Skip to main content
Part of complete coverage on
 

U.S. reveals secret plans for '60s moon base

By Ben Brumfield, CNN
updated 3:39 PM EDT, Mon August 25, 2014
STORY HIGHLIGHTS
  • "Project Horizon" proposed a leap beyond the Soviets in the space race
  • The U.S. Army said a military base on the moon was a "requirement"
  • Military officials considered the detonation of a nuclear device near the moon
  • The military outpost was to have bulldozers, cabins, nuclear power plants

(CNN) -- The U.S. military races to the moon to build a base -- to beat the Russians to the punch. Maybe test a nuclear weapon on the surface. Consider a lunar-based bombing system to target earthbound foes.

That was the plan in the 1960s, according to declassified national security documents released this week -- some of them stamped as "SECRET."

Today those schemes may sound as outlandish and dusty as a relic black-and-white episode of "Space Patrol."

But consider this:

U.S. spending $1.2B to snag asteroid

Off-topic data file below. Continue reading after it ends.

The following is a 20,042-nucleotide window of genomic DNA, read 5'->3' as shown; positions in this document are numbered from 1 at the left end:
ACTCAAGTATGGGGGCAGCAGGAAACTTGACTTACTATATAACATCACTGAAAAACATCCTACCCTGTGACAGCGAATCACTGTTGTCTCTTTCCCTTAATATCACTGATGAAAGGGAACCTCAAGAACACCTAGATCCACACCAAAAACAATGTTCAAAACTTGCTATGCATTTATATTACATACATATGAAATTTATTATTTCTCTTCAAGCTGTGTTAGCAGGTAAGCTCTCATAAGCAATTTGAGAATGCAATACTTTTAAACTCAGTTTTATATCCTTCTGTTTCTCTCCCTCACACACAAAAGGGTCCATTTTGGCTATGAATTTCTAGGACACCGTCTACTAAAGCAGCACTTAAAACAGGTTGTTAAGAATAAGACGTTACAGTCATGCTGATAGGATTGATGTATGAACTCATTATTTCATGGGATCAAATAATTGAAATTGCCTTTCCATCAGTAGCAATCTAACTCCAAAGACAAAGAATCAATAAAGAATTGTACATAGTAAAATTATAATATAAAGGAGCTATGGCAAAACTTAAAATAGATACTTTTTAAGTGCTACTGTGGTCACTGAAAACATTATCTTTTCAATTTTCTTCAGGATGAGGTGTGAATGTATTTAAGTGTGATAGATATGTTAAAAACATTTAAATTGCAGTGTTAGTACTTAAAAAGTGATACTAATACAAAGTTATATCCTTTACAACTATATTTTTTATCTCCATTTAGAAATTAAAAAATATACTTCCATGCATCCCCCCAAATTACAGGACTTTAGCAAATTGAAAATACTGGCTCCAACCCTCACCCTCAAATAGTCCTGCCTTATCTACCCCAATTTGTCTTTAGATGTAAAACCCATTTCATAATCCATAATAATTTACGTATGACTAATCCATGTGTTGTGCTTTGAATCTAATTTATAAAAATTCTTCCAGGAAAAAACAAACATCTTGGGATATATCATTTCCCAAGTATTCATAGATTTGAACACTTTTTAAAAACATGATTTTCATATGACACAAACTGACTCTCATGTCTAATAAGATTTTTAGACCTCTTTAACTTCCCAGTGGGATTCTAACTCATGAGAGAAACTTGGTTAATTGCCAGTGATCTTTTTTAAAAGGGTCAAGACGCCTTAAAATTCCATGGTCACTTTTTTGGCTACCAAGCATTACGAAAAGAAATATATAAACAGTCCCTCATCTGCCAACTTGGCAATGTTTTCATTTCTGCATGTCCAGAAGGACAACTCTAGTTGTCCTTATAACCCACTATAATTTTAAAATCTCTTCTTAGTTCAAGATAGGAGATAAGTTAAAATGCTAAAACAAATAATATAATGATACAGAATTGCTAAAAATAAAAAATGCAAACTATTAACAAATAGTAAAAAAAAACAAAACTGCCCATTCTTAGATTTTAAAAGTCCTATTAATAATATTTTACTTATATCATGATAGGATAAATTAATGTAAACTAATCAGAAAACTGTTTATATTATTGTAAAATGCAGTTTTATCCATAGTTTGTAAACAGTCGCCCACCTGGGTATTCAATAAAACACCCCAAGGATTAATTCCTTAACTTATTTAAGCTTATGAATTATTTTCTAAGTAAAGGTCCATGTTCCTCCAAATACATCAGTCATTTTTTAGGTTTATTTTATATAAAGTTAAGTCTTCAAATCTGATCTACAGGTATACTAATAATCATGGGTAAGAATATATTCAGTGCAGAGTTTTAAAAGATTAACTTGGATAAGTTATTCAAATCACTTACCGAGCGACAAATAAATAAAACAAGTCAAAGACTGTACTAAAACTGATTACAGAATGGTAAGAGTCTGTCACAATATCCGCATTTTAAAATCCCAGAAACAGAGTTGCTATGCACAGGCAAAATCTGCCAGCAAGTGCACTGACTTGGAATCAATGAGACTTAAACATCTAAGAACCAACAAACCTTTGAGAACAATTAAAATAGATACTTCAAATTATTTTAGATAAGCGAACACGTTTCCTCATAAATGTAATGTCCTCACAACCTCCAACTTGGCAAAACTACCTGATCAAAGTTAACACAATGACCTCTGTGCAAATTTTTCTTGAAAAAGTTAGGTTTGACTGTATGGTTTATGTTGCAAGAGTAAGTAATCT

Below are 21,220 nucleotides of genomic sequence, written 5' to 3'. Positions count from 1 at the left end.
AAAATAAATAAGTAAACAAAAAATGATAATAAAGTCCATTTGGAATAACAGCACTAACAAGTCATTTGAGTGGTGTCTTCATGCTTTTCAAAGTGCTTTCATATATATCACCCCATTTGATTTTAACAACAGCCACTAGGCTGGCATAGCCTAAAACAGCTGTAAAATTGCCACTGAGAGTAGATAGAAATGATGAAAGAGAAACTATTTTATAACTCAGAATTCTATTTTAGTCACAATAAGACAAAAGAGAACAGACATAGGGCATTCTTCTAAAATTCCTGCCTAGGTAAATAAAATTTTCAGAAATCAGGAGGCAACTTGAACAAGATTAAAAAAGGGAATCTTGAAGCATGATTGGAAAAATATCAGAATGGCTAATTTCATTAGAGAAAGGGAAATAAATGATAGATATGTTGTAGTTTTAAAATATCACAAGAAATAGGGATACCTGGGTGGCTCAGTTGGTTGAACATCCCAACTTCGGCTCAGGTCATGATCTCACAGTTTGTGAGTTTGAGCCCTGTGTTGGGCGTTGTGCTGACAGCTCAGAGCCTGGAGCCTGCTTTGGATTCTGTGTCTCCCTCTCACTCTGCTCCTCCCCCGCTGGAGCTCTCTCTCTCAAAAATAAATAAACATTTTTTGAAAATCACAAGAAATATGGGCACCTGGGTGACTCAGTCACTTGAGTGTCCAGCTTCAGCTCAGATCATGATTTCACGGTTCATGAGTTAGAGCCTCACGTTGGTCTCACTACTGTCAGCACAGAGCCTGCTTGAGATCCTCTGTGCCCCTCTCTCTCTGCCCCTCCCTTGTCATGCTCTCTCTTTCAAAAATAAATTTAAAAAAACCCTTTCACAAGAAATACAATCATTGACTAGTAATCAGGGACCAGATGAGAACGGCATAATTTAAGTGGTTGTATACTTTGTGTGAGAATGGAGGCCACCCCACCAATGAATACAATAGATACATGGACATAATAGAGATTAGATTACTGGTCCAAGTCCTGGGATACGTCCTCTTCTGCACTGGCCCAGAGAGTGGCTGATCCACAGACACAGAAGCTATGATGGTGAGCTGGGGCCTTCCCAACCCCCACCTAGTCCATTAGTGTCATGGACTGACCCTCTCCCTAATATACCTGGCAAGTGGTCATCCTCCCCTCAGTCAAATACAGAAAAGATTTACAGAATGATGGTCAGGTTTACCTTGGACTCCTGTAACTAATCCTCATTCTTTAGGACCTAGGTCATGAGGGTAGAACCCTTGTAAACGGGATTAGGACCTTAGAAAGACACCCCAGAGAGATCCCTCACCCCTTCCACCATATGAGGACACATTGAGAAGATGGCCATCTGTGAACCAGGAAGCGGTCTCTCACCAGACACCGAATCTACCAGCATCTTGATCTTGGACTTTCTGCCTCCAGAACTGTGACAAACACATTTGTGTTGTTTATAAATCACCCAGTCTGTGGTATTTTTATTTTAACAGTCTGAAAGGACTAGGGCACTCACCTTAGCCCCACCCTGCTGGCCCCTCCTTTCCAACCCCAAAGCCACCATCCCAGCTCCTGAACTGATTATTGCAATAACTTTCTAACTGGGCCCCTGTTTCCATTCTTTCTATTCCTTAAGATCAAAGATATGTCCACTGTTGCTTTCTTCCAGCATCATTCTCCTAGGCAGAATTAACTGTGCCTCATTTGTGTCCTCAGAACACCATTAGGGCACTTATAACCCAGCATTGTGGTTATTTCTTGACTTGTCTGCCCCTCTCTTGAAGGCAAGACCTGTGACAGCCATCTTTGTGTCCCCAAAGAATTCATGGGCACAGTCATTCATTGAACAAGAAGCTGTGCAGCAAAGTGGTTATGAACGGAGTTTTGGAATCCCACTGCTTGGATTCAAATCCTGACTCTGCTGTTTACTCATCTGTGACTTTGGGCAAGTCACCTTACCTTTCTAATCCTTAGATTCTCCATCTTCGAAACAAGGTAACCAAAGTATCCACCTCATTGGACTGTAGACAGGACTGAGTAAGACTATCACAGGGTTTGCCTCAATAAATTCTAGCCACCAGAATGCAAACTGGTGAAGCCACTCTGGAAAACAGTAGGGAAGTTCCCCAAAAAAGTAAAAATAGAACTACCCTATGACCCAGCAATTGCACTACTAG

Historic astronaut's moon mission
What is NASA's next giant leap?
NASA re-enacts the moon launch in tweets

Currently, a vision of sending humans to Mars has begun to form in our collective imagination. Technological advances are swelling our anticipation of touching that dream in a decade or two.

And already, the wild idea has sprouted of sending up a crew to Mars who would die there.

Hold that mindset.

Now, transport it back 55 years to the Cold War, when rockets born out of World War II had grown into skyscrapers with such enormous power that it was becoming clear they would put a trip to the moon within reach.

It was only a matter of time before humans would set foot on a celestial body for the very first time.

But the same rocket technology made for intercontinental ballistic missiles tipped with nuclear warheads, propelling an arms race against the West's opponent, the Union of Soviet Socialist Republics.

One slip could result in a global nuclear holocaust.

Neither side wanted to get behind, and in 1959, the Soviet Union was already ahead in the space race -- putting the first unmanned spacecraft on the moon, the Luna 2.

Protecting the American way

The U.S. Army brainchild "Project Horizon" was born.